A172, with lower BCL2L13 expression compared with other glioma cells (Fig. 1G), was chosen for ectopic expression experiments. The western blotting analysis showed that expression constructs led to significant increases in BCL2L13 in A172 cells (Fig. 5A). Autophagic flux was used to evaluate BCL2L13 mediated autophagy further. We treated GBM#P3 cells with autophagy inhibitors, 3-MA or bafilomycin A1 (Baf), which block upstream or downstream steps of the process, respectively. The western blotting analysis demonstrated that 3-MA (10 mM) treatment for 48 h led to decreased BCL2L13-induced LC3B-II formation in A172 cells (Fig. 5B). BCL2L13 overexpression induced LC3B puncta, and colocalization of GFP-LC3B and RFP-mito was also reduced (Fig. 5D). In contrast, the incubation of A172 cells with Baf (100 nM) for 48 h still led to increased conversion of LC3B-II (Fig. 5C), accumulation of LC3B puncta, and colocalization of GFP-LC3B and RFP-mito (Fig. 5D).
Finally, to determine whether BCL2L13-induced autophagy protects tumor cells, cell viability, migration, and invasion ability were assessed in the presence of inhibitors of autophagy, 3-MA or Baf, in BCL2L13-overexpressing A172 cells. Cell viability was first assessed using the CCK-8 assay. As shown in Fig. 5E, cell viability was dramatically decreased in A172 cells overexpressing BCL2L13 upon treatment with both 3-MA and Baf (Fig. 5E). Moreover, decreased migration and invasion ability were observed in A172 cells overexpressing BCL2L13 after 3-MA and Baf treatment (Fig. 5F). These results indicate that BCL2L13 induces protective mitophagy in GBM cells.
BCL2L13 promotes mitochondrial fission in GBM cells through phosphorylation of DNM1L at the Ser616 site
Having observed profound changes of mitochondrial morphology in BCL2L13-modified GBM cells, we then quantified the morphological changes of mitochondria in GBM cells knockdown for BCL2L13. Extensive elongation of mitochondria was observed in both GBM#P3 and GBM#BG5 cells with BCL2L13 knockdown (Fig. 6A, B), indicating a change in mitochondrial fission to fusion. We specifically induced mitophagy with oligomycin to monitor the effect of BCL2L13 knockdown on DNM1L phosphorylation in GBM cells. The expression levels of the main mitochondrial dynamic regulatory proteins were then determined by western blotting. As shown in Fig. 6C, no statistical changes in the expression of total DNM1L, DNM1L (S637) phosphorylation, FIS1, and MFN1 were observed in GBM#P3 and GBM#BG5 cells after BCL2L13 knockdown. However, DNM1L (S616) phosphorylation, which has been proved to regulate DNM1L function in the process of mitochondrial fission positively, was significantly decreased in BCL2L13 knockdown GBM cells (Fig. 6C), indicating that BCL2L13 promotes mitochondrial fission in GBM cells by facilitating the phosphorylation of DNM1L (S616).
BCL2L13 promotes mitochondrial fission-dependent mitophagy in GBM cells
Next, we found great fragmentation of mitochondria in A172 cells after BCL2L13 overexpression (Fig. 7A, B and Supplementary Fig. S3A, B). Similarly, the fluorescence of 550 nm excitation light was significantly enhanced while that of 440 nm excitation light was weakened in mt-Keima reporter assay, indicating enhanced mitochondrial autophagy in BCL2L13 overexpression GBM cells (Fig. 7C). Moreover, in BCL2L13 overexpression A172 cells, the expression of mitochondrial markers (NDP52, PINK1, Parkin, Optineurin, BNIP3L/NIX, BNIP3) also increased (Fig. 7D and Supplementary Fig. S3C). However, in BCL2L13-deltaLIR mutant GBM cells, the enhanced mitophagy was abolished (Fig. 7A–D), indicating that LIR motif is necessary for the BCL2L13 enhanced mitophagy. Mdivi-1, a selective mitochondrial fission inhibitor, was used to illustrate further the role of mitochondrial fission in BCL2L13-induced mitophagy. Treatment with Mdivi-1 significantly inhibited mitochondrial fragmentation and decreased the LC3B puncta and colocalization of GFP-LC3B and RFP-mito in BCL2L13 overexpressed A172 cells (Fig. 7E and Supplementary Fig. S3D). Moreover, Mdivi-1 treatment led to decreased BCL2L13-induced LC3B-II formation in A172 cells (Fig. 7F). Next, we validated that Mdivi-1 could inhibit GBM cell migration and invasion (Fig. 7G). These results indicate that BCL2L13 promotes mitochondrial fission-dependent mitophagy in GBM cells.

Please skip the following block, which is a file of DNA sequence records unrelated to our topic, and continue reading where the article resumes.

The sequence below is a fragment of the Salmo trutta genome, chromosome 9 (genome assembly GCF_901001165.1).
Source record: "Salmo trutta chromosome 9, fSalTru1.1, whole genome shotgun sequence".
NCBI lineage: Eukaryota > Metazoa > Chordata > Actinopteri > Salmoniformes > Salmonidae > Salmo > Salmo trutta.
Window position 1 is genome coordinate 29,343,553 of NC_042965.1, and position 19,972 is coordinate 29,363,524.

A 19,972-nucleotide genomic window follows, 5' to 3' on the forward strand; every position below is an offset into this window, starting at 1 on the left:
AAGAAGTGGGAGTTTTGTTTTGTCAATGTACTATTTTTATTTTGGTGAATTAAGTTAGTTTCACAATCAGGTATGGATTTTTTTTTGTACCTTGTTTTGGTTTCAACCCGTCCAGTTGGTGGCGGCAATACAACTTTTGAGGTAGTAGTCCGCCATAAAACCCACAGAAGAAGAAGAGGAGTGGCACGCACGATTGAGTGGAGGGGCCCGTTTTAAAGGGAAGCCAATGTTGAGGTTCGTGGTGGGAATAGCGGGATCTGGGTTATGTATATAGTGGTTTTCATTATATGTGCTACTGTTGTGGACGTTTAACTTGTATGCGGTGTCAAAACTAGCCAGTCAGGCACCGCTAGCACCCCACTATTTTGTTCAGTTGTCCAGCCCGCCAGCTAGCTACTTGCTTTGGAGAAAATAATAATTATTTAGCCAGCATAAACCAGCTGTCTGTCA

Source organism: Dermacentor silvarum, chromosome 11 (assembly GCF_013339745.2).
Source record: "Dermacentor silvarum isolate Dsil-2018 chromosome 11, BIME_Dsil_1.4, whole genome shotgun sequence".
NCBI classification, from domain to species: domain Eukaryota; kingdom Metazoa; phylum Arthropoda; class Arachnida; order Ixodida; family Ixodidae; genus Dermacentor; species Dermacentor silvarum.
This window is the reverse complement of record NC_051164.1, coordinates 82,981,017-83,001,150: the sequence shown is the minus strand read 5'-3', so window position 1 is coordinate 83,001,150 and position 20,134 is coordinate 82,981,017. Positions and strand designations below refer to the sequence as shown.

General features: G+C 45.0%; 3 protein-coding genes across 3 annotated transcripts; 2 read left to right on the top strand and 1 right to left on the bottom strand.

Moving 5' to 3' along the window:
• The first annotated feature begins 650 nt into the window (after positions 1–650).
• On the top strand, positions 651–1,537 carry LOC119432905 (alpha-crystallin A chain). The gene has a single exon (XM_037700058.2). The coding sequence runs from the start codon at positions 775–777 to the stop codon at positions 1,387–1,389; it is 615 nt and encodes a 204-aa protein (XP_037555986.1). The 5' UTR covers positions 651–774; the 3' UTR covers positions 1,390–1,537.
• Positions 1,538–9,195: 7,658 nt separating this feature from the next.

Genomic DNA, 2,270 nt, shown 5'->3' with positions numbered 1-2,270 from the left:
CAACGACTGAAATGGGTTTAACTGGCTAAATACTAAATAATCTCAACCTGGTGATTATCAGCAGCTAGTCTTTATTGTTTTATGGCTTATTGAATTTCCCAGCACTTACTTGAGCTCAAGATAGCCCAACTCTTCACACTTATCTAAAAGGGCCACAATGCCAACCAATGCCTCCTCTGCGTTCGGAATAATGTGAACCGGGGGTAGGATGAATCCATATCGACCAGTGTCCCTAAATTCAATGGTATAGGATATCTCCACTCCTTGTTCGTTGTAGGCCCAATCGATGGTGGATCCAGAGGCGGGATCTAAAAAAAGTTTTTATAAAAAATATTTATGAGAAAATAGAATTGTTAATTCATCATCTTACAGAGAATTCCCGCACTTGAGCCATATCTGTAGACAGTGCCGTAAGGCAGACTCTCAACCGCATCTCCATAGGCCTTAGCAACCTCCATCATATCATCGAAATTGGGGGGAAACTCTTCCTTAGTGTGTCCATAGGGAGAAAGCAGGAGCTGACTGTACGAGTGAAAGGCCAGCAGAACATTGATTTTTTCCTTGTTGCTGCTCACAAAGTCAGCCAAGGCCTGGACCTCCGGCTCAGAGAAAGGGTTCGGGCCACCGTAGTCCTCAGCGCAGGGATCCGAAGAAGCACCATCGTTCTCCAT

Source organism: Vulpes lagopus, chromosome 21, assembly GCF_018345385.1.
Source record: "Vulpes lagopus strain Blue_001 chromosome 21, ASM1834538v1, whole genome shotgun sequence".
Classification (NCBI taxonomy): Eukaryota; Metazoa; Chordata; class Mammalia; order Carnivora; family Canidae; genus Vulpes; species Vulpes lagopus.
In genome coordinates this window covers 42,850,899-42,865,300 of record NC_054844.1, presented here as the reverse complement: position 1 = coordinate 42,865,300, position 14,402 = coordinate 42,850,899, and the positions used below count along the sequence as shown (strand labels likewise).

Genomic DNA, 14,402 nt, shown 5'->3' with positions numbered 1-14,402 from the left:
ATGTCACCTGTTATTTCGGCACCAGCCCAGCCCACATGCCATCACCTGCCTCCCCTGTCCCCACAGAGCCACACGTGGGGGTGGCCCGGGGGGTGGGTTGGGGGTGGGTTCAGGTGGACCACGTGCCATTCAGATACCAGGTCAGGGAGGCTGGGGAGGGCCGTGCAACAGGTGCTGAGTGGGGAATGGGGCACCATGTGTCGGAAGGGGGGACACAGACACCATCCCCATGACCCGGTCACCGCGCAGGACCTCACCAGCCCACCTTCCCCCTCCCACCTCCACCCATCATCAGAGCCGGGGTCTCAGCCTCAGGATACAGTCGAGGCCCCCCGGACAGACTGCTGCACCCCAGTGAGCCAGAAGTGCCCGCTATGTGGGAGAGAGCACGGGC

BCL2L13 knockdown inhibits GBM growth in an orthotopic mouse model
To further elucidate the role of BCL2L13 in the development of GBM, an orthotopic mouse model was established with luciferase-stable GBM#P3 cells transduced with sh-NC (n = 6) or sh-BCL2L13#3 (n = 6), and tumor growth was examined over time using bioluminescence values. The results demonstrated that knockdown of BCL2L13 significantly reduced tumor growth (~55 × 108 vs. ~30 × 108 photons/s, sh-NC vs. sh-BCL2L13; Fig. 8A, B). Kaplan–Meier analysis of the survival data demonstrated a statistically significant difference between sh-NC and sh-BCL2L13 mice (P < 0.05, sh-NC vs. sh-BCL2L13; Fig. 8C). Immunohistochemistry (IHC) was then performed on GBM tissue sections from animals to examine proliferation and autophagy. BCL2L13, Ki-67, a marker for proliferation, and LC3B, the marker for autophagy, were decreased in BCL2L13 knockdown GBM cells (Fig. 8D).